Of course, that’s not to deny or to underplay that there have been problems in the past. Seafish - the seafood industry body - admits that in the early 2000s, there was “real government concern” about fish landings and compliance with quotas. But operations director John Harman argues there has been a sea change in fisheries practice in the sector since the beginning of the century, when the practices that were the subject of the case came to light. “The market for landing black fish - the term used for IUU fish - is absolutely minimal. It’s a complete door closure compared to where we were.”

The pelagic fish sector - in which the skippers involved in the case operated - in particular has since worked hard to put its house in order, Harman adds. He also believes that fishermen recognise, more than ever before, that landing illegal fish in any form undermines the pricing structure of the market - it might result in increased volumes for fishermen in the short term, but as that fish becomes a commodity of a lower value, it leads to less cash in the long run, he says.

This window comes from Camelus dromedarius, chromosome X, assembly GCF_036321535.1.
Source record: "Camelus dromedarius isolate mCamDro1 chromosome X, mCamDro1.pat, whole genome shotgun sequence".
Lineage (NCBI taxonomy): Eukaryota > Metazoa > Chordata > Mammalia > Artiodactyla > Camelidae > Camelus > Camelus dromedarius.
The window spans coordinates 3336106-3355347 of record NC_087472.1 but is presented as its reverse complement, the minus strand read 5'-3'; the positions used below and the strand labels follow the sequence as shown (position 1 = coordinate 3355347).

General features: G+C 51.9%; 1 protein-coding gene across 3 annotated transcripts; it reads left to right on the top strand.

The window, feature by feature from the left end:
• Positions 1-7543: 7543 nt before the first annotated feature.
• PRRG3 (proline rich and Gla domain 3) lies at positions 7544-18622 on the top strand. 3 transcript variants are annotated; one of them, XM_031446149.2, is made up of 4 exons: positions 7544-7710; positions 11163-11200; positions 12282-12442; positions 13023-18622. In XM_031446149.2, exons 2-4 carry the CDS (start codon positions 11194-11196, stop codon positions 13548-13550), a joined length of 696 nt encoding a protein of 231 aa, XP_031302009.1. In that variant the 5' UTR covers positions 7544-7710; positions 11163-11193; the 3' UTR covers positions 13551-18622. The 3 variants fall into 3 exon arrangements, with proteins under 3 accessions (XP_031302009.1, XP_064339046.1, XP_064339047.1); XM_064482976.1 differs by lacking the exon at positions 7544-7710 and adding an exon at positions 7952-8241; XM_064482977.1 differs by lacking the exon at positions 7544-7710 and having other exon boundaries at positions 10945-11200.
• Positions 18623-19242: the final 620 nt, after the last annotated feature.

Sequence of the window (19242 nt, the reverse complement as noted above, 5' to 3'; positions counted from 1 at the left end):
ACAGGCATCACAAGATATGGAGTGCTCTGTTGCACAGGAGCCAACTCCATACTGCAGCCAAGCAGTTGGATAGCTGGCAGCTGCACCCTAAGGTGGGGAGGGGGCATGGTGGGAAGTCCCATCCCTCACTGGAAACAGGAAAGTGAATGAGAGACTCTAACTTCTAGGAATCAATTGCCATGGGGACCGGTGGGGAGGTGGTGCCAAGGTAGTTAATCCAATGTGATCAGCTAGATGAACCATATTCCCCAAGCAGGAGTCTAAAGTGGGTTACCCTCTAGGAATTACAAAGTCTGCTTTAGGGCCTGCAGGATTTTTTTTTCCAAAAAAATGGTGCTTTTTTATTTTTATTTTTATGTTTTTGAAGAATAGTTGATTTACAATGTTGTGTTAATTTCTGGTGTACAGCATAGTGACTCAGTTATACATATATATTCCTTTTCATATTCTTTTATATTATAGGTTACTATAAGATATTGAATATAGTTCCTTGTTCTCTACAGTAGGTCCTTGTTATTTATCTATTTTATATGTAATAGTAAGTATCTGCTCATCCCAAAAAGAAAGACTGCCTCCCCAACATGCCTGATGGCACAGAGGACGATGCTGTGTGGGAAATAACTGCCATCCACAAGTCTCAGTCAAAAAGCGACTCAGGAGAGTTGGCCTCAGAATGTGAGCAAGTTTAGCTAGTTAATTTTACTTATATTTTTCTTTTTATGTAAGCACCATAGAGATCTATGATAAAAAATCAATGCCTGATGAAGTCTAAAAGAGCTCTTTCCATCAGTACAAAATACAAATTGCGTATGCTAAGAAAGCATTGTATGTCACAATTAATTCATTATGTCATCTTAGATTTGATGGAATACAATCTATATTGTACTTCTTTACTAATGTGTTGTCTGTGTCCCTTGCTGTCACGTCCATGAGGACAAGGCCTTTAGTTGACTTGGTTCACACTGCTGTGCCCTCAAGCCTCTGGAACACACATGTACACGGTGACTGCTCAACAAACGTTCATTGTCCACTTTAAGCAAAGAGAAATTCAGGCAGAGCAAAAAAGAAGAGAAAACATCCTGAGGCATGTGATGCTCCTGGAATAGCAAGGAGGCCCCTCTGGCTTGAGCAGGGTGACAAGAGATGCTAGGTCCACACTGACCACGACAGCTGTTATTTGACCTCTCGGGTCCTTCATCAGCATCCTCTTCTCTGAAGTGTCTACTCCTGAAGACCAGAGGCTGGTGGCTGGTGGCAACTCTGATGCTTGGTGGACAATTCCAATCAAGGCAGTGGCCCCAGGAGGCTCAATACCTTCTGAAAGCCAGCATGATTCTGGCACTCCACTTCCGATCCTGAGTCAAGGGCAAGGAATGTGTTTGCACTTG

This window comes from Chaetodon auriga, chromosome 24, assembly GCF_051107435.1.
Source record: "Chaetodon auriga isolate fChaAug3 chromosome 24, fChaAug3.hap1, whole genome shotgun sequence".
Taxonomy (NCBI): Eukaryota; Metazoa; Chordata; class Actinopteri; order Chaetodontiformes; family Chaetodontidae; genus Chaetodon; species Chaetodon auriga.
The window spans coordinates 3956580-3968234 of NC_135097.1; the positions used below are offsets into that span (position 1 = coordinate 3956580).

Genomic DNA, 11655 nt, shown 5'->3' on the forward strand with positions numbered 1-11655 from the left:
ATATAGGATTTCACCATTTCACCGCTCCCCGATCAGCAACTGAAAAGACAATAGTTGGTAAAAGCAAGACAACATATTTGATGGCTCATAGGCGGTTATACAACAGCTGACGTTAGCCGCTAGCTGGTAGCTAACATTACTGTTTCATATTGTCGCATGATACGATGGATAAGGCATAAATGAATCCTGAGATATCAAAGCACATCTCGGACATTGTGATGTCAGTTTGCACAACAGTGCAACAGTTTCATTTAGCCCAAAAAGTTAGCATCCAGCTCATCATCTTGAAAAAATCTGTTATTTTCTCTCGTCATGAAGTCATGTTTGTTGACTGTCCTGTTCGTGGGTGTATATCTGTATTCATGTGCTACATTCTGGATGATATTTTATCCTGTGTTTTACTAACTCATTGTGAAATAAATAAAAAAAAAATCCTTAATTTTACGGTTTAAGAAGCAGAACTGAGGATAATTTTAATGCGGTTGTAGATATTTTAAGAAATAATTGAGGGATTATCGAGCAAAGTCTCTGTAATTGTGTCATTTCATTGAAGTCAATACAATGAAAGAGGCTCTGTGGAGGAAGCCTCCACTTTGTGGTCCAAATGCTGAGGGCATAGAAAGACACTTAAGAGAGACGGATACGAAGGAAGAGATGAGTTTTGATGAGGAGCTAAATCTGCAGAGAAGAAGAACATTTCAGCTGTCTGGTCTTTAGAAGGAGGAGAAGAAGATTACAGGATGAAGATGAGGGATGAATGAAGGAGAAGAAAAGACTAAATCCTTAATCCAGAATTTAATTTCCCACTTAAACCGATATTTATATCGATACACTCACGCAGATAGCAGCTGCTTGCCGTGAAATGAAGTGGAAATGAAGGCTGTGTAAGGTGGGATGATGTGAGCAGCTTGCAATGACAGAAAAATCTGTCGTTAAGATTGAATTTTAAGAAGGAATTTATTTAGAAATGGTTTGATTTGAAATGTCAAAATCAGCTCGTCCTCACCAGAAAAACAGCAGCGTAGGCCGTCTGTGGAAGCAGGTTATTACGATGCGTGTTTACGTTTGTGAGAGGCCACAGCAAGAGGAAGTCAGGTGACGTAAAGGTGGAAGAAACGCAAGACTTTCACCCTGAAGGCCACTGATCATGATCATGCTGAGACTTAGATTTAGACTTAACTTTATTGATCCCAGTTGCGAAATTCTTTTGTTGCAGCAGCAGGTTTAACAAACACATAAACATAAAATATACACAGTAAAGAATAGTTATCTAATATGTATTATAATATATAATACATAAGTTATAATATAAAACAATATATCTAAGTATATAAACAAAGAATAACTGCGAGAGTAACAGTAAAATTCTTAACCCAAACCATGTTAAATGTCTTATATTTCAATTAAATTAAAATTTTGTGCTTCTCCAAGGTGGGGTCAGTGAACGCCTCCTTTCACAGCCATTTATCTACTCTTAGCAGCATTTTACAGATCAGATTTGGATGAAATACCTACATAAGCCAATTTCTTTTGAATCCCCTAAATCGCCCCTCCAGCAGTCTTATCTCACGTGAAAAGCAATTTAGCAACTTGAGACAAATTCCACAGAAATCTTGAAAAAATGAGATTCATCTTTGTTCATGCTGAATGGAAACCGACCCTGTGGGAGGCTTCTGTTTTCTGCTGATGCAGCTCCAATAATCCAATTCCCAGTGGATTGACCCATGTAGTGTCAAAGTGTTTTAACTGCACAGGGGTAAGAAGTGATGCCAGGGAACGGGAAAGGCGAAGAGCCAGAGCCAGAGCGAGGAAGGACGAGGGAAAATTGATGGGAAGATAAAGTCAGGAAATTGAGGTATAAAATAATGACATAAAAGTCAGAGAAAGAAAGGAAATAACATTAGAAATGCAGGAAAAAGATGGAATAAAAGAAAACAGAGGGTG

Shift in transparency
Harman claims that the introduction of the Registration of Fish Buyers and Sellers and Designation of Fish Auction Sites Regulations 2005 has resulted in “a step-change in the behaviour of fishermen.

They’re now comfortable with the buyers and sellers system and they recognise that operating outside the law undermines markets.” The legislation obliges every buyer and seller of first-sale fish and shellfish to register with their local Marine Management Organisation office.

And suppliers are going further than just towing the legal line, says Hajipieris. “We are one of the few companies that has a dedicated expert who boards vessels that supply us in order to check that our quality and traceability specifications are being met.”